Friday, January 20, 2017

What’s new in Rome and Venice in 2010

What’s new in Rome and Venice in 2010

Rome and Venice are two of my favorite cities. But to enjoy these classic destinations fully, you need to be prepared for changes in 2010. Knowing about a few recent developments will make your visit smoother this year.

Rome may be the “Eternal City” but that doesn’t mean it has stopped evolving. The Vatican Museum, starring the Sistine Chapel, now has an online reservation system that’s a godsend. If you’re visiting in the morning, a ticket reservation will save you big time. With the reservation — or if you’re on a guided tour — you can bypass the long ticket-buying line. Hallelujah! Without a reservation, it’s better to visit in the afternoon, when the museum’s notorious ticket lines die down.

There’s a new taxi scam in Rome (actually, that’s nothing new). A recent law limits the taxi fare from the airport into town to 40 euros (about $56). Yet some cabs post an “official 60-euro rate” sign for the same trip. These cabbies are taking advantage of a loophole. The 40-euro fare is for Rome cabs — taxis based outside of Rome get a break because they need to drive out of the city again. At least it’s easy to beat this scam. When leaving the airport, choose a Rome city cab (look for “SPQR” on the door), and you’ll save around $28.

Another new regulation will impact many budget travelers — Rome’s official ban on picnicking at historic monuments. While it probably won’t be too strictly enforced, one place you’re likely to be fined for picnicking is on the Spanish Steps. You should be OK if you eat with a view rather than on the view.

To the south of Rome, Pompeii still offers the best look at first-century A.D. Roman life. The long-closed House of the Vetti, Pompeii’s best-preserved home, may reopen this year. (Even when closed, some of it is viewable from the doorway). Pompeii’s main theater is closed indefinitely, but the adjacent Piccolo Theater is open, offering a similar, though smaller, theater to explore. Bring a picnic fit for a Roman. The restaurant inside the site is closed for renovation; and the eateries that cluster between the ancient site and train station are more expensive than good.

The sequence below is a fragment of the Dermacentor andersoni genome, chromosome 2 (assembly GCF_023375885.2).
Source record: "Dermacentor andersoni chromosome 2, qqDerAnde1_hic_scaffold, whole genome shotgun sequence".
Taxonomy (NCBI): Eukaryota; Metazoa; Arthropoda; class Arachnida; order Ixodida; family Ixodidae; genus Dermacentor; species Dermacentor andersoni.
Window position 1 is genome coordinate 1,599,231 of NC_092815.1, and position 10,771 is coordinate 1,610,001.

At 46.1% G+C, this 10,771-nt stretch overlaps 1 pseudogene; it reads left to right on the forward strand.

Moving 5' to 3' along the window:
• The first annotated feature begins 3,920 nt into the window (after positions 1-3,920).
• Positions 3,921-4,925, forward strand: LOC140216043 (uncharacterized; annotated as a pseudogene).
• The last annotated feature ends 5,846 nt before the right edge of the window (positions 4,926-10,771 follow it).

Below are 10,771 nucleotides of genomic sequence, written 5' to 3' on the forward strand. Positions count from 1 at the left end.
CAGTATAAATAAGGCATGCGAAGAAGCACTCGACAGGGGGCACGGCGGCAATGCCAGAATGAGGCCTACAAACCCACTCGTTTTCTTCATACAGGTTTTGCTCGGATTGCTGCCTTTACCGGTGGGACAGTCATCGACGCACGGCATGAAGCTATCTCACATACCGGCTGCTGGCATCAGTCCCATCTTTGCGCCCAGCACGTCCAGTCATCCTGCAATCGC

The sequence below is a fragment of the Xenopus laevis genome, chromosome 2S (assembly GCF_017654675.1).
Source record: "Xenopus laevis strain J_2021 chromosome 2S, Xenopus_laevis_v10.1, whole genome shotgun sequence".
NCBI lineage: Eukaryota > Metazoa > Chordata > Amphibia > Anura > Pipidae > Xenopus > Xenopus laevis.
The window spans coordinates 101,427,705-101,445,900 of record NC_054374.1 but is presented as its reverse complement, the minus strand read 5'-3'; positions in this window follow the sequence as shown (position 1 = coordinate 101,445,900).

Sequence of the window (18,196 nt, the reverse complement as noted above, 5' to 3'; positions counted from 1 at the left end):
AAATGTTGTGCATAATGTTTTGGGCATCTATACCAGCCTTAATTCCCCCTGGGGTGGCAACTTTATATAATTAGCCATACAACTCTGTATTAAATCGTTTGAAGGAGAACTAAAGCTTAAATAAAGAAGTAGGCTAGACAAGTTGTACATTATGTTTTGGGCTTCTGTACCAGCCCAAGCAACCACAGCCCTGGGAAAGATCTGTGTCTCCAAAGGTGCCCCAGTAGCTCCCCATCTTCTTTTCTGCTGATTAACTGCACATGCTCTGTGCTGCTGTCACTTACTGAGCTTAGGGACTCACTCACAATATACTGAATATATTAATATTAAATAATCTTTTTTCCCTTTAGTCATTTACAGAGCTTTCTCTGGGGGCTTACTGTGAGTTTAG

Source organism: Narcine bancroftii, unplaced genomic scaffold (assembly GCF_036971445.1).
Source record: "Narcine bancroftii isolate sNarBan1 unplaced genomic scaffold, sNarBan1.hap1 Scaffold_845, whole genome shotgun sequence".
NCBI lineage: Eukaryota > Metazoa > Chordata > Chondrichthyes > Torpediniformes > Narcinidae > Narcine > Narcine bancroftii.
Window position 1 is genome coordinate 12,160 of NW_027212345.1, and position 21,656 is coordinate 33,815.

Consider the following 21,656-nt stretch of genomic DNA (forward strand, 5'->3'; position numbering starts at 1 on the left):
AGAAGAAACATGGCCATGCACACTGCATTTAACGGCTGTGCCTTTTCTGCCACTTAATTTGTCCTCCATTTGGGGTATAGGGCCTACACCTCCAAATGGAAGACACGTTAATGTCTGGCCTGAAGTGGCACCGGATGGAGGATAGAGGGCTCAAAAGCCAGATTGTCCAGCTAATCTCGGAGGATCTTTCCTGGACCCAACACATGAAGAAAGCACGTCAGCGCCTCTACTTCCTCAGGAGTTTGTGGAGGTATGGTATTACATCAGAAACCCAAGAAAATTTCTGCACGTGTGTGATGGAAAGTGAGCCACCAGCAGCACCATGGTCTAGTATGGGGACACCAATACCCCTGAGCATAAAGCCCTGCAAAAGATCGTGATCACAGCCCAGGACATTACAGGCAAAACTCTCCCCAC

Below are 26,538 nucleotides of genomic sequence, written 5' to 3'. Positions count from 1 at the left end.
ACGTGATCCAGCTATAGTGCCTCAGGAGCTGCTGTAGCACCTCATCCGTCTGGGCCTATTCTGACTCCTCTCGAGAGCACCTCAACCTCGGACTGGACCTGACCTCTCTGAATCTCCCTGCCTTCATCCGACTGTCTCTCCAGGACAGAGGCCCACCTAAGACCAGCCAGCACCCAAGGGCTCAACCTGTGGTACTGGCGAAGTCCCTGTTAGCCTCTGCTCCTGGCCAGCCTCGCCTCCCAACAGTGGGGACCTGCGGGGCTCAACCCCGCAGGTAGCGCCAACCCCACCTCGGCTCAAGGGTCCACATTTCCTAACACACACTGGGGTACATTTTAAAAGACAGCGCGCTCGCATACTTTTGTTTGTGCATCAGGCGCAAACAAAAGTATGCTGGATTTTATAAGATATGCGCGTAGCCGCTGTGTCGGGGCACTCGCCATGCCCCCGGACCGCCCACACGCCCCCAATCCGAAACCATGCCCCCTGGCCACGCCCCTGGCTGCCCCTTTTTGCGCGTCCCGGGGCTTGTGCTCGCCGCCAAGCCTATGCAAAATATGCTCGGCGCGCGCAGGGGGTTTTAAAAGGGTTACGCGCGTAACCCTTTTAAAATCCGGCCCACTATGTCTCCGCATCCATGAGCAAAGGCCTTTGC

Venice is crowded, expensive, and confusing. If you keep up-to-date on this city, you find it’s still the same … just less so. The famous and much photographed Bridge of Sighs, which connects two wings of the Doge’s Palace over a canal, is surrounded by scaffolding — and will be for the next few years — due to restoration. In past years, Venetian scaffolding was masked with beautiful murals to disguise the construction work. Now, thanks to our more cash-strapped age, most of Venice’s scaffolding is covered with advertising.

Despite the economic downturn, there’s one new price break. Venice’s city museums now offer youth and senior discounts to Americans and others who aren’t citizens of the European Union. The museums include the Doge’s Palace, Correr Museum, and the Clock Tower on St. Mark’s Square, among others.